Holocaust A Terrible Tragedy The human tragedy of the Holocaust was the systematic annihilation of millions of Jews by the Nazi regime during World War II. The adversity of this persecution influenced not only the European arena, but also peoples from all over the globe and their ideas. The impact caused by this ethnic cleansing was enormous. Peoples lives were drastically changed as they were persecuted and tortured. Families were taken out of their homes and forced to move to distant locations in exile. Their destinations were unknown and their future was also unsettled for they did not know what would await them.
That is exactly what happened to Esther Hautzig, the writer of The Endless Steppe, when she was just a little ten-year-old girl. Esthers family, the Rudomins, was wealthy and ran a business in Vilna, Poland. They lived a happy and stable life until they were claimed to be capitalists and therefore enemies of the people. Consequently, they were put on a truck that would send them to the Endless Steppe of Siberia, where they would struggle to survive five long years of starvation and suffering (Hautzig 12). Esther shares her feelings with the readers throughout her book; she tells us what exactly felt like to be in a cattle car full of peasants who seemed to be handling the situation in a much better way than she and her family did.
She tells us of when they get to their destination and of how she attempted to gain an education in the conditions they were subjected to. Hautzigs Endless Steppe shows us the reality of the Holocaust; it puts us to think about our matters as very small and insignificant as we read about what the Rudomin Family had to go through and it makes us see how humans can become monsters and performs such horrible and outrageous things such as massive murders. Another book that illustrates the calamity of the Holocaust is Memories of my life in a Polish Village, by T.K. Fluek. In her book, Toby Fluek, a small Jewish girl, describes how her family had to move to a Jewish Ghetto and go into hiding several times to save their lives when World War II began. By the end of the war, only she and her mother had survived.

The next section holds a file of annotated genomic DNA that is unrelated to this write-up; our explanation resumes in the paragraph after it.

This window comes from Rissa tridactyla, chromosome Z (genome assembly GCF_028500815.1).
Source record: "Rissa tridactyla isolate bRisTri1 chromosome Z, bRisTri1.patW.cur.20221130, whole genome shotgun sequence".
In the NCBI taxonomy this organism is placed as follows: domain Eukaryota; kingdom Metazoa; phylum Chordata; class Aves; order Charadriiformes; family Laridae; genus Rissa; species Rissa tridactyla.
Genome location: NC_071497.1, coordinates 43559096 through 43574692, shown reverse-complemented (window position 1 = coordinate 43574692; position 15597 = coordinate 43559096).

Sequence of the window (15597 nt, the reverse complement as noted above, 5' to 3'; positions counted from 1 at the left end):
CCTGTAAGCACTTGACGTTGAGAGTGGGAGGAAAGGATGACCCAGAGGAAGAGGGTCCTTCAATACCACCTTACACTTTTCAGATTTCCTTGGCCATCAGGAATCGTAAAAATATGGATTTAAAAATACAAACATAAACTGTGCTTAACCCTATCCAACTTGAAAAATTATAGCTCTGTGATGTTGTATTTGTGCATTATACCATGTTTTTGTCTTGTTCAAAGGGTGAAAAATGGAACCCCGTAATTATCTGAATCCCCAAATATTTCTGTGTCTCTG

Toby became an artist and presents her story through the use of her own art in paintings and descriptions of them. It is amazing to hear from the people who have actually survived the Holocaust. It shows us how much we still have to learn about the world and the civilizations and how hard it is to understand the reason why we do such things to our fellow human beings. By 1945, two out of every three European Jews had been killed and the survivors continued to be oppressed. (Telles 51) In addition, thousands of political and religious dissidents such as communists, socialists, trade unionists, and Jehovahs Witnesses were persecuted for their beliefs and behavior and many of these individuals died as a result of maltreatment.
According to the Preface to the Study of Women and the Holocaust, every Jew, regardless of gender, was equally a victim in the Holocaust (Ringelheim 17). Women, men and children were equally threatening to the Nazis. Children were seen as the next generation of Jews and, therefore, would have to be banned too. Jewish women and men experienced unrelieved suffering during the Holocaust and we can understand it better by reading the books that survivors of that horror wrote, sharing with us all they went through (Ringelheim 26). However, understanding should not be enough! We must be aware of all the hardship, misery and pain that the victims of the holocaust had to endure.